The WHO has secured access to nearly two billion doses of vaccines, of which 1.3 billion are for low and middle-income countries.
Agadir – With the emergence of the disturbing trend of “vaccine hoarding,” as governments scramble for COVID-19 vaccines, the World Health Organization (WHO) is stepping up for low and middle-income countries.
COVAX is an initiative co-led by Gavi, the Coalition for Epidemic Preparedness Innovations (CEPI) and the WHO. It aims to accelerate the development and manufacture of COVID-19 vaccines while also ensuring a fair and equitable distribution across the world.
COVAX is one of the pillars of the ACT Accelerator, a global-collaboration led by the WHO, to urge for a more equitable distribution of the tools needed for diagnostics, treatment, vaccines, and the overall improvement of healthcare infrastructure.
According to the WHO, the ACT Accelerator has been the “the fastest, most coordinated, and successful global effort in history to develop tools to fight a disease.” As of January 18, the ACT Accelerator funding commitments made up $6 billion (MAD 54 billion), with another $4 billion (MAD 36 billion) in projected funding.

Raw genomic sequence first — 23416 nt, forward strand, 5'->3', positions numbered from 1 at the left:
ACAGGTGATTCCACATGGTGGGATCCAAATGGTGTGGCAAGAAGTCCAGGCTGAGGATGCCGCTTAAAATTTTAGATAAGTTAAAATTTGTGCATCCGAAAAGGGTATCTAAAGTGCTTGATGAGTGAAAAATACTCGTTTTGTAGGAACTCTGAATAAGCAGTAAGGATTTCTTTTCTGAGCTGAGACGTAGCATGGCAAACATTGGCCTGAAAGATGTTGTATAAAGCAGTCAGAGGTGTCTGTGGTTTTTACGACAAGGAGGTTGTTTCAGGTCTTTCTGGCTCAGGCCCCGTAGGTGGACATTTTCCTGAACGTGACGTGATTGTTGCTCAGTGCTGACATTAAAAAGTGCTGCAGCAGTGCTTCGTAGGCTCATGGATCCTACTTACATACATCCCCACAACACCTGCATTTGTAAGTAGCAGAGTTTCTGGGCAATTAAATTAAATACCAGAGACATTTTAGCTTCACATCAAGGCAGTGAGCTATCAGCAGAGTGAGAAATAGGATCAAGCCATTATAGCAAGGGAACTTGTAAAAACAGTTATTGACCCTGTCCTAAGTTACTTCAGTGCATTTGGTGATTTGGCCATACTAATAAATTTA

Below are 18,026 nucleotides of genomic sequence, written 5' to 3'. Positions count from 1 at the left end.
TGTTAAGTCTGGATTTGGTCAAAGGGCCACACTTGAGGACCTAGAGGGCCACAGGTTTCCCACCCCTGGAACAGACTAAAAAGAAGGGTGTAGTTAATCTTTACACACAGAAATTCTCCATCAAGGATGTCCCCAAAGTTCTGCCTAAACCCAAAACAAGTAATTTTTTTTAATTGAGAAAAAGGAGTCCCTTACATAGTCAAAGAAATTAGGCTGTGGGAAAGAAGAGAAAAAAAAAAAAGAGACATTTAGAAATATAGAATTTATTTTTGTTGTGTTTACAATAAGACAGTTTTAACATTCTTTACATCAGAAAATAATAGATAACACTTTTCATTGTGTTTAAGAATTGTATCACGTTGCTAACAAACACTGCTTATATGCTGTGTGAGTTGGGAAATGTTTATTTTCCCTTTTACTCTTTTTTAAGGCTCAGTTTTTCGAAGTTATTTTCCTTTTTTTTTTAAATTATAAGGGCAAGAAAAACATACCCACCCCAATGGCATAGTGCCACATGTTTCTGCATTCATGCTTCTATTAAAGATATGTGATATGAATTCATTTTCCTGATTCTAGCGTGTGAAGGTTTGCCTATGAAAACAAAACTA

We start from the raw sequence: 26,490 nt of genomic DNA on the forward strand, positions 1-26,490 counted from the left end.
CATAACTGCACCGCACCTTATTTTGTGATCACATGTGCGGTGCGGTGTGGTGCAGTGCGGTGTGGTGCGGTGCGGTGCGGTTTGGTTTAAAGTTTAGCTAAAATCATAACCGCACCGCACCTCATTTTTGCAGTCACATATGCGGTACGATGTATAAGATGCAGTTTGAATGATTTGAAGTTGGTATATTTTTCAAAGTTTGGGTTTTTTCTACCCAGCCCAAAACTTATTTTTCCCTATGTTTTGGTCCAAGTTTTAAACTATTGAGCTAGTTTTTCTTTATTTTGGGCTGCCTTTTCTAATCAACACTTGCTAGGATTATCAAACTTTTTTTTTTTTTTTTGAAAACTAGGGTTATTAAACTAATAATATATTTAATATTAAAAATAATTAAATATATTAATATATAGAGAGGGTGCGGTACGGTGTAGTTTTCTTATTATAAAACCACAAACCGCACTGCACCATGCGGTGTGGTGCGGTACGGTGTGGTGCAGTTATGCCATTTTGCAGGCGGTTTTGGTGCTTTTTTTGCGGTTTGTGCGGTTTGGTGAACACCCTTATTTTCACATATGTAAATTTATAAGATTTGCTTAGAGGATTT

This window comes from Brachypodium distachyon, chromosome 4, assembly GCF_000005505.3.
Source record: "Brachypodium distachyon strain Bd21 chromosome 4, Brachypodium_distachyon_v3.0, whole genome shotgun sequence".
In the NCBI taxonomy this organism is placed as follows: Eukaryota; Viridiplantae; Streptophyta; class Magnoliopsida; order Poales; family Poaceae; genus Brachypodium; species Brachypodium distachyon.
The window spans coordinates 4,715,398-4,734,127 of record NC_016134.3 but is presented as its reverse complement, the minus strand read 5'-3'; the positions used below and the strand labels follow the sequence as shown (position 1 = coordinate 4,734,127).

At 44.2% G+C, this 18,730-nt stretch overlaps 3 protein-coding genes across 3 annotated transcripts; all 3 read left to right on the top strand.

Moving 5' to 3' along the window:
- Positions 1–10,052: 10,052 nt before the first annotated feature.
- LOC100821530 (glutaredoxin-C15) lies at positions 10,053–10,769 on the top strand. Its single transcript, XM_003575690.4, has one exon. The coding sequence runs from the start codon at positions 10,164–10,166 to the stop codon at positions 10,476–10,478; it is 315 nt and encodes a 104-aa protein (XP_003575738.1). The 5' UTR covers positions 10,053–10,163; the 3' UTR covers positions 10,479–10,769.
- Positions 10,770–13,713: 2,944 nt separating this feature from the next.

Of the 190 participant countries, 92 low- and middle-income countries will have access to donor-funded doses of vaccines.
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On December 18, 2020, the WHO announced that it has secured access to nearly two billion doses of several vaccine candidates, of which 1.3 billion will be distributed to 92 low and middle-income economies. COVAX has guaranteed access to some of the first wave of vaccines, aiming for a 20% population coverage of the most vulnerable groups by the end of 2021. Morocco is one of the beneficiary countries eligible for aid under COVAX.
COVAX also announced on January 22, the signing of an advance purchase agreement for up to 40 million doses of the Pfizer-BioNTech vaccine.
Tedros Adhanom Ghebreyesus, the director general of WHO, has long lamented about “vaccine nationalism” and decried the unequal distribution of the first doses of the COVID-19 vaccines. “Even as vaccines bring hope to some, they become another brick in the wall of inequality between the world’s haves and have-nots,” Ghebreyesus said recently.
For the WHO chief, globally equitable access to vaccines, especially for healthcare workers and other at-risk groups, is the only way to overcome the impact that COVID-19 has had on the public health and the economy of many low and middle-income countries.
COVAX aims to deliver the first vaccines to the participating countries in the first quarter of 2021.